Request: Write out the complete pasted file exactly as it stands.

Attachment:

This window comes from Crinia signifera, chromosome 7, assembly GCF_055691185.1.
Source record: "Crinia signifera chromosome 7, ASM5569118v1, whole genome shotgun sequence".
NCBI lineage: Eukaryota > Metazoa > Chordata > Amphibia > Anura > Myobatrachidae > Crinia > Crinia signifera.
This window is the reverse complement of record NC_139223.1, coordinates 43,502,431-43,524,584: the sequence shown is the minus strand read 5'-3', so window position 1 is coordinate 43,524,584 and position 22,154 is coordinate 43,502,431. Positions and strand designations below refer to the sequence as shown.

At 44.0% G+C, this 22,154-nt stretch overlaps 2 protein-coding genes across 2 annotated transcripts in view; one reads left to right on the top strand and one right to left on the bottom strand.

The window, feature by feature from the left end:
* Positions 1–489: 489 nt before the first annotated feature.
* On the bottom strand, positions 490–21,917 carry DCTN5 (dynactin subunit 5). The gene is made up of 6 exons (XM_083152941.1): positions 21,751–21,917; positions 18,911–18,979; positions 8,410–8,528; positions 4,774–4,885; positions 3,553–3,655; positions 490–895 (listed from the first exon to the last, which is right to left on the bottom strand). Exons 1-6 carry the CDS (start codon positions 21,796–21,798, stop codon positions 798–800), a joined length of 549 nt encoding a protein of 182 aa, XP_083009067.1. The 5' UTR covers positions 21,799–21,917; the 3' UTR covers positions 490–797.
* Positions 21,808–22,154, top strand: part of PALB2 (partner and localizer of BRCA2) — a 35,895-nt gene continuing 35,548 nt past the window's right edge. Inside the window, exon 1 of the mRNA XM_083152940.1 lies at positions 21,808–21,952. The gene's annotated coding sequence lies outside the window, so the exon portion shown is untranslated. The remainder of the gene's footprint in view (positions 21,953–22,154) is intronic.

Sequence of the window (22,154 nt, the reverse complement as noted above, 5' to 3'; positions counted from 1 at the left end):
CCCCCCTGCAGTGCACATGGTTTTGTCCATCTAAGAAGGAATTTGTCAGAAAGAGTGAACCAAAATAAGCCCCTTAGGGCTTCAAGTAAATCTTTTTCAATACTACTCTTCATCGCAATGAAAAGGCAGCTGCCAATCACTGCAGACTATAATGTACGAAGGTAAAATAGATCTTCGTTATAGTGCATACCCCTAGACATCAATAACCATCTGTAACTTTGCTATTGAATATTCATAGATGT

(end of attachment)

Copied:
This window comes from Crinia signifera, chromosome 7, assembly GCF_055691185.1.
Source record: "Crinia signifera chromosome 7, ASM5569118v1, whole genome shotgun sequence".
NCBI lineage: Eukaryota > Metazoa > Chordata > Amphibia > Anura > Myobatrachidae > Crinia > Crinia signifera.
This window is the reverse complement of record NC_139223.1, coordinates 43,502,431-43,524,584: the sequence shown is the minus strand read 5'-3', so window position 1 is coordinate 43,524,584 and position 22,154 is coordinate 43,502,431. Positions and strand designations below refer to the sequence as shown.

At 44.0% G+C, this 22,154-nt stretch overlaps 2 protein-coding genes across 2 annotated transcripts in view; one reads left to right on the top strand and one right to left on the bottom strand.

The window, feature by feature from the left end:
* Positions 1–489: 489 nt before the first annotated feature.
* On the bottom strand, positions 490–21,917 carry DCTN5 (dynactin subunit 5). The gene is made up of 6 exons (XM_083152941.1): positions 21,751–21,917; positions 18,911–18,979; positions 8,410–8,528; positions 4,774–4,885; positions 3,553–3,655; positions 490–895 (listed from the first exon to the last, which is right to left on the bottom strand). Exons 1-6 carry the CDS (start codon positions 21,796–21,798, stop codon positions 798–800), a joined length of 549 nt encoding a protein of 182 aa, XP_083009067.1. The 5' UTR covers positions 21,799–21,917; the 3' UTR covers positions 490–797.
* Positions 21,808–22,154, top strand: part of PALB2 (partner and localizer of BRCA2) — a 35,895-nt gene continuing 35,548 nt past the window's right edge. Inside the window, exon 1 of the mRNA XM_083152940.1 lies at positions 21,808–21,952. The gene's annotated coding sequence lies outside the window, so the exon portion shown is untranslated. The remainder of the gene's footprint in view (positions 21,953–22,154) is intronic.

Sequence of the window (22,154 nt, the reverse complement as noted above, 5' to 3'; positions counted from 1 at the left end):
CCCCCCTGCAGTGCACATGGTTTTGTCCATCTAAGAAGGAATTTGTCAGAAAGAGTGAACCAAAATAAGCCCCTTAGGGCTTCAAGTAAATCTTTTTCAATACTACTCTTCATCGCAATGAAAAGGCAGCTGCCAATCACTGCAGACTATAATGTACGAAGGTAAAATAGATCTTCGTTATAGTGCATACCCCTAGACATCAATAACCATCTGTAACTTTGCTATTGAATATTCATAGATGT